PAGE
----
THE first EFL fixtures to be domestically streamed to fans (behind a paywall) based in the UK and Ireland have been confirmed for the opening weeks of the 2018-19 season.
EFL matches across all three divisions are being made available to domestic supporters for the first time this season, following a successful introduction for overseas viewers throughout 2017/18 campaign, where matches were broadcast via iFollow into 165 countries worldwide.
The platform will now enable domestic supporters the opportunity to watch their team during the EFL season at a cost of just £10 per match in an extension of what has already proved a popular service for EFL supporters, while also providing EFL Clubs with the opportunity to access a new multi-million pound revenue stream.
Sheffield United’s visit to Middlesbrough on Tuesday, August 7 will be the first Sky Bet EFL match ever broadcast via the live streaming platform to supporters within the UK and Ireland, via iFollow Blades, as well as Middlesbrough’s own streaming platform.
Matches will then follow across all three divisions, with a tantalising set of midweek fixtures available to domestic subscribers taking place on Tuesday and Wednesday, August 21 and 22.
Highlights include Paul Warne’s Rotherham United hosting Hull City in the Sky Bet Championship, Burton Albion travelling to Bradford City in League One and Checkatrade Trophy winners Lincoln City welcoming Bury in League Two as 31 EFL fixtures are set to be streamed domestically across the two evenings.
Access to domestic live streaming must be bought on a match-to-match basis, with all eligible fixtures currently announced up until October 5 available to purchase now via each Club's official website. Fans in the UK and Ireland can watch live EFL league games provided that:
- They fall outside of UEFA’s Article 48 Blocked Hours (14:45-17:15 on a Saturday)
- They fall outside Bank Holidays
- They have not been selected for broadcast on Sky Sports
There have also been major improvements across the platform, with added commentary services, a new graphics package and an improved app and video player included in the 2018-19 subscription in not only the Championship, but also League One and League Two. These developments will also benefit overseas subscribers with the enhanced production values being made in all locations, despite international prices remaining frozen from 2017-18. Overseas supporters can watch live EFL league games provided that:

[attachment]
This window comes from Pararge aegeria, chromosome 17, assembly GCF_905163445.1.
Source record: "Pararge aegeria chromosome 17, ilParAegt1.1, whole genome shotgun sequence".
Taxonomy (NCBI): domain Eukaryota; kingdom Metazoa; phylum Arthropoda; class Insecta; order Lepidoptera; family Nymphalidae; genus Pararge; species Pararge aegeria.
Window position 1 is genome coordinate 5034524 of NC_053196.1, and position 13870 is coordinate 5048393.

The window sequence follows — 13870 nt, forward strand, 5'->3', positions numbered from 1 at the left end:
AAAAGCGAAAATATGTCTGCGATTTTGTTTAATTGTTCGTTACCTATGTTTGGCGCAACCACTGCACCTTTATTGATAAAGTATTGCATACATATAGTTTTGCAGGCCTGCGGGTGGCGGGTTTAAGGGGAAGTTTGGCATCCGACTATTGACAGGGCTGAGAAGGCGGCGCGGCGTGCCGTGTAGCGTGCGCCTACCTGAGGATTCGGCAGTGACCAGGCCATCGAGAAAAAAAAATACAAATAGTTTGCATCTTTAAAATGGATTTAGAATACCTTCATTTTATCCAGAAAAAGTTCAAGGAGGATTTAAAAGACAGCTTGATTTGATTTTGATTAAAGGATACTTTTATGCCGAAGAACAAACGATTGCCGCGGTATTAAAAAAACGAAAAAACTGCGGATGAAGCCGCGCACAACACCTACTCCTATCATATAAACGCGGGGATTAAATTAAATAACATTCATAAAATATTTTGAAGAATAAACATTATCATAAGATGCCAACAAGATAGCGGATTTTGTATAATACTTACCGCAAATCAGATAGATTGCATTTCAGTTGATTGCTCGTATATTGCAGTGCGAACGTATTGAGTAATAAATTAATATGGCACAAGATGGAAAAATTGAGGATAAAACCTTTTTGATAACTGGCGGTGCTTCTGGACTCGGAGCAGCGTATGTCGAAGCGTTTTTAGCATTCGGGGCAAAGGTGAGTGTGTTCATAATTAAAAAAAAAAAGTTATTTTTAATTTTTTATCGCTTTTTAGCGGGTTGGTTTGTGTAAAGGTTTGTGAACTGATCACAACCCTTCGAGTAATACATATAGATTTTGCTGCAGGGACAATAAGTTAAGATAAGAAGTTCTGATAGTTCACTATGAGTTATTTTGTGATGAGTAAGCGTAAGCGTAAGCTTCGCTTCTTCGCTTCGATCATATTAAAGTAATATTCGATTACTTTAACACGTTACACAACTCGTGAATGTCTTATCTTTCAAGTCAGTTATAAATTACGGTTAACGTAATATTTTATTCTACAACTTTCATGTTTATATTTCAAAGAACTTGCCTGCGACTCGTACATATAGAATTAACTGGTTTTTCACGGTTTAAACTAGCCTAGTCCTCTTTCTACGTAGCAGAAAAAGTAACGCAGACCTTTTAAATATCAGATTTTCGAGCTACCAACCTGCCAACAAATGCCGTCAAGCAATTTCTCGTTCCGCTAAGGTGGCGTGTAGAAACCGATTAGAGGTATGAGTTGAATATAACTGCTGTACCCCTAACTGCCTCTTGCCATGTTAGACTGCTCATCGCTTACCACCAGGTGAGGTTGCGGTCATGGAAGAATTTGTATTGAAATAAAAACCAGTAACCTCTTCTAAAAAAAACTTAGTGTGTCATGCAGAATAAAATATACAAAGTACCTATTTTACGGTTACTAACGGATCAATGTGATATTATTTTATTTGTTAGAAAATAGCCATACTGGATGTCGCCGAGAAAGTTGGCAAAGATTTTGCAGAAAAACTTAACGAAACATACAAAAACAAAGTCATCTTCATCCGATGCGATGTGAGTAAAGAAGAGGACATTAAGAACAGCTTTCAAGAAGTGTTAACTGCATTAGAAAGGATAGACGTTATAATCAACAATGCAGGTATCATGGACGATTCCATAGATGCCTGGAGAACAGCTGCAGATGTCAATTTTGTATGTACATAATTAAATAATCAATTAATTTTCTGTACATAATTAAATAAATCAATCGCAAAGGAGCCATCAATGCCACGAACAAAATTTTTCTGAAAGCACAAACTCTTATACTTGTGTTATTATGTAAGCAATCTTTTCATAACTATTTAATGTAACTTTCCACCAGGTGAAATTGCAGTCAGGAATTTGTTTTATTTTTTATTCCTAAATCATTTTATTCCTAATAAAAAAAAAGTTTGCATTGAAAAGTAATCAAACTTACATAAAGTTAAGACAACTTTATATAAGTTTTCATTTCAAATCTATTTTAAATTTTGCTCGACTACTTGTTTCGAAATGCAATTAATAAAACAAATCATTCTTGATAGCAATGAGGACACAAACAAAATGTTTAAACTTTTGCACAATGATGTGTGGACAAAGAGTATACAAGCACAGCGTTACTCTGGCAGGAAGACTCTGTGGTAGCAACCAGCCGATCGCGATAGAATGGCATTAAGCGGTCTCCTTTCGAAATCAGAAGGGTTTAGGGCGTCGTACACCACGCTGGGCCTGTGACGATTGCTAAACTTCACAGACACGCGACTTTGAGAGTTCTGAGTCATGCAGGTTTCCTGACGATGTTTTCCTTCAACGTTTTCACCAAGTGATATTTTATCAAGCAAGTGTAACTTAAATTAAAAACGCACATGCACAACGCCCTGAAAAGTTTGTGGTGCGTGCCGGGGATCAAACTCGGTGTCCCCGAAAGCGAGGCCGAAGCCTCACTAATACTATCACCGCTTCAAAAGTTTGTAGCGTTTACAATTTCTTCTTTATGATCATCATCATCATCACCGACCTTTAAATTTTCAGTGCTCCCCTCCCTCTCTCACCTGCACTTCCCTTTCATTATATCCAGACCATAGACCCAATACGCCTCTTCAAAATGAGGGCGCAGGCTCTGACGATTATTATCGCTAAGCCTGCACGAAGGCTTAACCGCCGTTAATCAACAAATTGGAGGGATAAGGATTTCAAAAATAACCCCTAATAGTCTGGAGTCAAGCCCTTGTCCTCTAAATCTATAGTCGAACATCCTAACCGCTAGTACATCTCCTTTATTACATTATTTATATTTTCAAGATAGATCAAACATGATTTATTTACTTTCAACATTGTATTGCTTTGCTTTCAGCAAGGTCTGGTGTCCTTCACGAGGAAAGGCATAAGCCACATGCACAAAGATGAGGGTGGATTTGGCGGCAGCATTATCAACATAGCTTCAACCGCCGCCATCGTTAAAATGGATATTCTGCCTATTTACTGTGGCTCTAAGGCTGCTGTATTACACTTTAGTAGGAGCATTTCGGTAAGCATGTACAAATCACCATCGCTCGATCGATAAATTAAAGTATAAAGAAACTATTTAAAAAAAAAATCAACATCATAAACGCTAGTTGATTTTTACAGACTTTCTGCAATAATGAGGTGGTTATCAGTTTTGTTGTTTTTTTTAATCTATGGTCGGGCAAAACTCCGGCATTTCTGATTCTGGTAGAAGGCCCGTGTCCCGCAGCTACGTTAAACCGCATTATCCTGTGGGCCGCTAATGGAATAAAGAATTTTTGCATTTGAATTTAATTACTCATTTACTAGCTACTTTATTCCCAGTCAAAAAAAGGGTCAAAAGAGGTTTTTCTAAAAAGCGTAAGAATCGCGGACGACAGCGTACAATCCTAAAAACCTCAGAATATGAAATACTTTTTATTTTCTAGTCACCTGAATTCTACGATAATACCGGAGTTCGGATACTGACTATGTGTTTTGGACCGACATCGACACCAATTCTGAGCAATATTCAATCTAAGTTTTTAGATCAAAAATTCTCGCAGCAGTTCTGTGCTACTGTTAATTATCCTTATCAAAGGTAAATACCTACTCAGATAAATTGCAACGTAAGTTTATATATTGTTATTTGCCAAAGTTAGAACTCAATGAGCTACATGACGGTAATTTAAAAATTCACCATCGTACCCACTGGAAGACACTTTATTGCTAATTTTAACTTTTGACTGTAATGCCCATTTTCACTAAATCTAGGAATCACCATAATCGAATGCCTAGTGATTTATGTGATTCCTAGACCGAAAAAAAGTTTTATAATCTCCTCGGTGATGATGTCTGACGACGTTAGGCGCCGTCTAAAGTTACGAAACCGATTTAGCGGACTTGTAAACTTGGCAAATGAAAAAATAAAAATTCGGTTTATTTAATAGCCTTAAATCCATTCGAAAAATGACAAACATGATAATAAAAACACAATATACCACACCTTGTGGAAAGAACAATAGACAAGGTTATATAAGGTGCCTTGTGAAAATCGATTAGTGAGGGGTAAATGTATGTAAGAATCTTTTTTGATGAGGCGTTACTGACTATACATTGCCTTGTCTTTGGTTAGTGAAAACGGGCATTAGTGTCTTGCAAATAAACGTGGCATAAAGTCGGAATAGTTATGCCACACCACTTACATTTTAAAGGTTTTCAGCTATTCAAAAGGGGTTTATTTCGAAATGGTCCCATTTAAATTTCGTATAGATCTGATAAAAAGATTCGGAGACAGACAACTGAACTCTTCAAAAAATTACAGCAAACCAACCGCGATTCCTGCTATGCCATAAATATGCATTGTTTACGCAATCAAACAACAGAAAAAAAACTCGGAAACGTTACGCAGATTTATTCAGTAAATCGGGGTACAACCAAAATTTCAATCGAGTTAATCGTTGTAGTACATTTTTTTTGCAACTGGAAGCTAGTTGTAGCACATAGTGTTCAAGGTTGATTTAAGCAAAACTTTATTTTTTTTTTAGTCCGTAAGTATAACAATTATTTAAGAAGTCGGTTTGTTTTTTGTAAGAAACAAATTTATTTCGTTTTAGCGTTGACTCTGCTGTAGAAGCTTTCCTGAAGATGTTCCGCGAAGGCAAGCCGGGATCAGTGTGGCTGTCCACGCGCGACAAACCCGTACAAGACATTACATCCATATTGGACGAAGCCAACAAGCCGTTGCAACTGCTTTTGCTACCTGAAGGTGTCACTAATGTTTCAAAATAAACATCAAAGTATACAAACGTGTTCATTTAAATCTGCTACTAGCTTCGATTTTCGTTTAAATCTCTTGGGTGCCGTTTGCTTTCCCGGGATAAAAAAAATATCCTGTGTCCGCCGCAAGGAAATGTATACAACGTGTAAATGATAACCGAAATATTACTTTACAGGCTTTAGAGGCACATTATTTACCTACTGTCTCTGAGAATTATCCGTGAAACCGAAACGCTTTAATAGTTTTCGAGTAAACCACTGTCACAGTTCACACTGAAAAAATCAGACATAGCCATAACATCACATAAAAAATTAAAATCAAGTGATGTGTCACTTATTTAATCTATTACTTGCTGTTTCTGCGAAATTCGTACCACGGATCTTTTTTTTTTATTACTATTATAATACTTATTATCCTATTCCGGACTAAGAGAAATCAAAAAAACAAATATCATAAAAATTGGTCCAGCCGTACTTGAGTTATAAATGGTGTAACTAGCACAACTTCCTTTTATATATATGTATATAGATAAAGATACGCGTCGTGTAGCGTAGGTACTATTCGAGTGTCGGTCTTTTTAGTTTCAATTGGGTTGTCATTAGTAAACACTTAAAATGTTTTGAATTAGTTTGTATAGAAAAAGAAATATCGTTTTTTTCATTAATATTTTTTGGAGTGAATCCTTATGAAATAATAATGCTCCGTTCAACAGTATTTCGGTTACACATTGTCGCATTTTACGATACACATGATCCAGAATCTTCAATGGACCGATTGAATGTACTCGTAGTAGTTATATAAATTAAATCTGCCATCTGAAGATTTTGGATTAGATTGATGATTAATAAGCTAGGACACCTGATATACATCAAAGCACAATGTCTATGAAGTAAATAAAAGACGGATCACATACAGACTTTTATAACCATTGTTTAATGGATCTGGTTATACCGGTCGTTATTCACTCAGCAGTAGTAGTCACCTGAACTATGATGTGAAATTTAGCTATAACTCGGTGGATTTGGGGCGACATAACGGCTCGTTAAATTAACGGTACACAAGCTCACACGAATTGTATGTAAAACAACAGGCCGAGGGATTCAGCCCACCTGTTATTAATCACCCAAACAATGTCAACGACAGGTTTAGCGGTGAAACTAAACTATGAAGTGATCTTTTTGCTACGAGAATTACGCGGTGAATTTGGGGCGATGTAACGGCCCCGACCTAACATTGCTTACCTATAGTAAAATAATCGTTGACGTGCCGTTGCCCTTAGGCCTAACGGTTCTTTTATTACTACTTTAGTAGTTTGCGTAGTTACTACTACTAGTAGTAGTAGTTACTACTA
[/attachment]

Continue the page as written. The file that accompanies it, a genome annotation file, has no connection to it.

- They have not been selected for broadcast on Sky Sports or for international distribution in a territory to have an overseas broadcast partner.
Available to purchase are the following iFollow products:
- International Season Pass - £110
- International Match Pass - £5
Audio only commentary is also available for £45 per year or £4.99 per month to both overseas supporters and those based in the UK and Ireland.
How to purchase
To purchase a match pass or to view relevant subscription information relating to iFollow visit www.pafc.co.uk/ifollow.
EFL Chief Executive, Shaun Harvey, said: “Whilst the EFL does not believe anything can substitute the live match experience, the domestic streaming of iFollow gives supporters an opportunity to follow their team no matter where they are.
“Importantly, for supporters not able to attend matches because of travel times or school and work commitments, we believe this is a significant development to making our game more accessible.
“Last season was a revolutionary first in our competitions with the introduction of iFollow and that innovation has continued into the 2018/19 season as iFollow becomes part of the now established and internationally recognised EFL brand.
“This season will see the production values enhanced to a level not delivered before, with multi-camera angles available for some fixtures and improved graphics packages – We’re delighted to be able to continue to provide this to not only an international audience, but open it to a domestic audience as well.
“The iFollow service gives supporters of our clubs a great option to watch their team, if not the best direct to consumer option out there.”